The meeting is expected to take place tomorrow and will hear arguments that two of the three MPs who resigned the party whip at Westminster on Monday have broken internal party rules.
Some believe the rebellion in the ranks marks the beginning of the end of the eight-year Trimble leadership. Others predict that he will survive. And some believe there will be a realignment within Unionism to the detriment of the peace process.
As the dissidents launched their challenge, Trimble hastily canceled a meeting with the taoiseach in Dublin and instead traveled to London for emergency talks with British officials at Downing Street.
This led Sinn Fein’s chairman, Mitchel McLaughlin, to claim that the anti-agreement wing of the UUP was already succeeding in setting the agenda. He appealed to Trimble to act robustly and use the mandate from his party’s ruling council meeting on June 16 to defend the agreement.
The SDLP leader, Mark Durkan, told both Sinn Fein and the Ulster Unionists to “practice what they preach” and said it was no wonder people were fed up with politicians when both parties attacked each other.
One of the dissidents, Jeffrey Donaldson, is a UUP vice president, while another, the Rev. Martin Smyth, is party president. The third House of Commons rebel is the South Antrim MP David Burnside. They are supported by the former party leader Jim Molyneaux, a member of the House of Lords.
In a letter, Trimble argued that as officers of the council they are obliged by the party’s constitution “to implement the decisions of the council.” He said it is impossible for the president and a vice president to resign the whip and still retain those offices.
“I take it, therefore, that, to be consistent, your resignations also apply to those offices,” Trimble wrote in a stinging reply to the challengers’ letter resigning the party whip.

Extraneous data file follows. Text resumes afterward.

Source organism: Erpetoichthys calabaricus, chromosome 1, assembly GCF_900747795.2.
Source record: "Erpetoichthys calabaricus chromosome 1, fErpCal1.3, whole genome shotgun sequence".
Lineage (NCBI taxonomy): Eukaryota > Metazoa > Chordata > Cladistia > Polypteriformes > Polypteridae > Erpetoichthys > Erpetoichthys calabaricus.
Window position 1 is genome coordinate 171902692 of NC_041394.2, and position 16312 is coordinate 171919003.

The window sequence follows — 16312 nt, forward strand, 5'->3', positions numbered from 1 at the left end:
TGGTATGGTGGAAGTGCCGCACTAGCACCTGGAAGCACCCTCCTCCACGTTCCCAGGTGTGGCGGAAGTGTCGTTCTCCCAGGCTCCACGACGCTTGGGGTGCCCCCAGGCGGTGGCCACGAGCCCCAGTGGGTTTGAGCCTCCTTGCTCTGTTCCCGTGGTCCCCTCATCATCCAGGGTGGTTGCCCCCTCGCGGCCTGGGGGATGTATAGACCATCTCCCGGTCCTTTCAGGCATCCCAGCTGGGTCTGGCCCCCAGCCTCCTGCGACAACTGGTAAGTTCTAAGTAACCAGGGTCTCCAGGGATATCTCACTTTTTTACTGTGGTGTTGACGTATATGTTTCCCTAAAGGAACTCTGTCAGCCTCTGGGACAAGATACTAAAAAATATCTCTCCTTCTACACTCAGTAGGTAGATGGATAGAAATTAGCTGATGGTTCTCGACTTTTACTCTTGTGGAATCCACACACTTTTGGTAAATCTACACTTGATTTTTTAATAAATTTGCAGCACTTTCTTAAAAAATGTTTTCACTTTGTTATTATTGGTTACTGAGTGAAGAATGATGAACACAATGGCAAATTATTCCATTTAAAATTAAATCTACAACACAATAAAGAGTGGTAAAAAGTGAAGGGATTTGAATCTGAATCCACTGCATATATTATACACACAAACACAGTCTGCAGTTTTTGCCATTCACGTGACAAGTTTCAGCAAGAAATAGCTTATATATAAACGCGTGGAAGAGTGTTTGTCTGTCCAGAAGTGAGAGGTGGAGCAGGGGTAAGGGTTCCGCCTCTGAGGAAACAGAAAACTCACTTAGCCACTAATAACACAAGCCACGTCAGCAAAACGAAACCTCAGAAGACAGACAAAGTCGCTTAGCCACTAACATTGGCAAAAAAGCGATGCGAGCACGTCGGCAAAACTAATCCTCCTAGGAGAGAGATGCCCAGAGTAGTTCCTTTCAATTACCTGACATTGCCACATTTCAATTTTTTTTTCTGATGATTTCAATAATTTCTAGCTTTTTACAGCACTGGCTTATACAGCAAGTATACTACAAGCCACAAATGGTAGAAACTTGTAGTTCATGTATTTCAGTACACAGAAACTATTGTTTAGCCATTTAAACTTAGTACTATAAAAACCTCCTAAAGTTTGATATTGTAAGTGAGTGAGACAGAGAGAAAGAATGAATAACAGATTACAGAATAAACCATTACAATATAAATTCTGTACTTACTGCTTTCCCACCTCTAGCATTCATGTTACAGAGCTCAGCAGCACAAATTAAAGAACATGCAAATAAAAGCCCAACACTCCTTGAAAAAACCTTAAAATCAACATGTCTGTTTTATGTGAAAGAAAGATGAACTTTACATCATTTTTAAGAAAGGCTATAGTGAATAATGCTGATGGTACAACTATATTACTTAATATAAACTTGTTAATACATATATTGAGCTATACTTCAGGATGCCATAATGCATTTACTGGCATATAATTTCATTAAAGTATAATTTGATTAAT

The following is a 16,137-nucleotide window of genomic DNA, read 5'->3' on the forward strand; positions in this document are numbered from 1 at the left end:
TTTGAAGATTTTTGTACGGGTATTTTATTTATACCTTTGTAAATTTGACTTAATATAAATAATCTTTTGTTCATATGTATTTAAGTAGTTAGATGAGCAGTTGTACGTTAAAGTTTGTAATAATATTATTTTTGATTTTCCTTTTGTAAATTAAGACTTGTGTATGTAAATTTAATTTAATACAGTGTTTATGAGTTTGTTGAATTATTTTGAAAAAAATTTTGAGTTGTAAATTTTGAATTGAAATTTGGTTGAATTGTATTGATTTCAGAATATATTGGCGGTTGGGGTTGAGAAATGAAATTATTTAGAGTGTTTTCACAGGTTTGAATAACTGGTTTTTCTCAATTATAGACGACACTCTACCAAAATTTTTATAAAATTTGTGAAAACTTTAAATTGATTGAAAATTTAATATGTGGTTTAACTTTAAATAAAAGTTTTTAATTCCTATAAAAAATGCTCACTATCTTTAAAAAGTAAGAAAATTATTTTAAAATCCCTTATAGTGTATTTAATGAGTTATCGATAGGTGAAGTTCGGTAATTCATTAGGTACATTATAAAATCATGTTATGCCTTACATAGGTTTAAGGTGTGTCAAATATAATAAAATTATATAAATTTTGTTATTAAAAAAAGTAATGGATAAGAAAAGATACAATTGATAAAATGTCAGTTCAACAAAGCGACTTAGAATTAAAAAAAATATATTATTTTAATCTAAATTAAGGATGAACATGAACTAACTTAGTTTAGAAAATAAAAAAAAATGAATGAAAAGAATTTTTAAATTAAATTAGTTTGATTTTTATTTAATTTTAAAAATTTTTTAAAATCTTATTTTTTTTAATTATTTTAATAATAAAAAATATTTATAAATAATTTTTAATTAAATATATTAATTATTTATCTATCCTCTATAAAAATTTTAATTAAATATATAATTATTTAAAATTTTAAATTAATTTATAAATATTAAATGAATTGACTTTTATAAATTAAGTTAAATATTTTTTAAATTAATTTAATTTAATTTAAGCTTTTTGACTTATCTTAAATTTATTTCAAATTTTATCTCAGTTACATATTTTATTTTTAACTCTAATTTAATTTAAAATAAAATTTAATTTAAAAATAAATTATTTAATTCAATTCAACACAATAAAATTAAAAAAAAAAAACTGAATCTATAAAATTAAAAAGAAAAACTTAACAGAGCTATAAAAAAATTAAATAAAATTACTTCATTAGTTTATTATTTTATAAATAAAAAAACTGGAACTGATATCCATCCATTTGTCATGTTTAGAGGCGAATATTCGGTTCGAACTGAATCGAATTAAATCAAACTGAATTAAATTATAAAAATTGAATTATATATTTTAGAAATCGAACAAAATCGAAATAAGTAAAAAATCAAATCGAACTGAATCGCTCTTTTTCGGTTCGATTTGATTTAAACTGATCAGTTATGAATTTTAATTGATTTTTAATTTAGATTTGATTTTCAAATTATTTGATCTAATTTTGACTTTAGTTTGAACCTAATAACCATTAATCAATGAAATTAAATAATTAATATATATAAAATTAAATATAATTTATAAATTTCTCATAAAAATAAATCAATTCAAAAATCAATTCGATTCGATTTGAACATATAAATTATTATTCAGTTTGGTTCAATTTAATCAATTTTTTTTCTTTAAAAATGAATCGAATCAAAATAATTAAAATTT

They had been disloyal, he argued, “to the whole character, objectives and leadership of Ulster Unionism.”
“Resignation would clearly be their principled course of action,” Trimble said. “I can only assume that the authors recognize and intend this outcome, but merely wish to place on the rest of the party the task of tidying up the situation.”
The resultant disciplinary action could be long, drawn out and end up in the courts, with the anti-agreement camp waging a war of attrition against Trimble.
The response came after the most serious challenge to Trimble’s leadership. At a well-organized news conference in central Belfast, the dissidents insisted there had to be a realignment within unionism.
The four men, who have long been opponents of the 1998 Good Friday agreement, are also firmly opposed to the Joint Declaration drawn up by the British and Irish governments to implement the agreement.
The MPs said they would begin discussions with the DUP and UK Unionist Party MP Robert McCartney, pressing for fresh negotiations, which they said are needed “to produce a form of accountable local administration which has unionist and nationalist consent.”
They accused Trimble of allowing the UUP to negotiate in “a weak and dysfunctional state” and branded the decision of the Ulster Unionist Council 10 days ago not to endorse rejecting the joint declaration as “a new low for unionism.”
“It is clear that the leadership of our party does not represent, and cannot speak for, a growing majority of unionists and has comprehensively failed to address their concerns,” the dissidents said. “These people need a voice and we will work with other unionists of a like mind in Parliament to ensure that their views are properly represented and their concerns adequately addressed.”
In defense of Trimble, David McNarry, who works for the UUP leader, said Donaldson was trying “to save face” and seek cover in the move, which “highlights the weakness of his credibility.”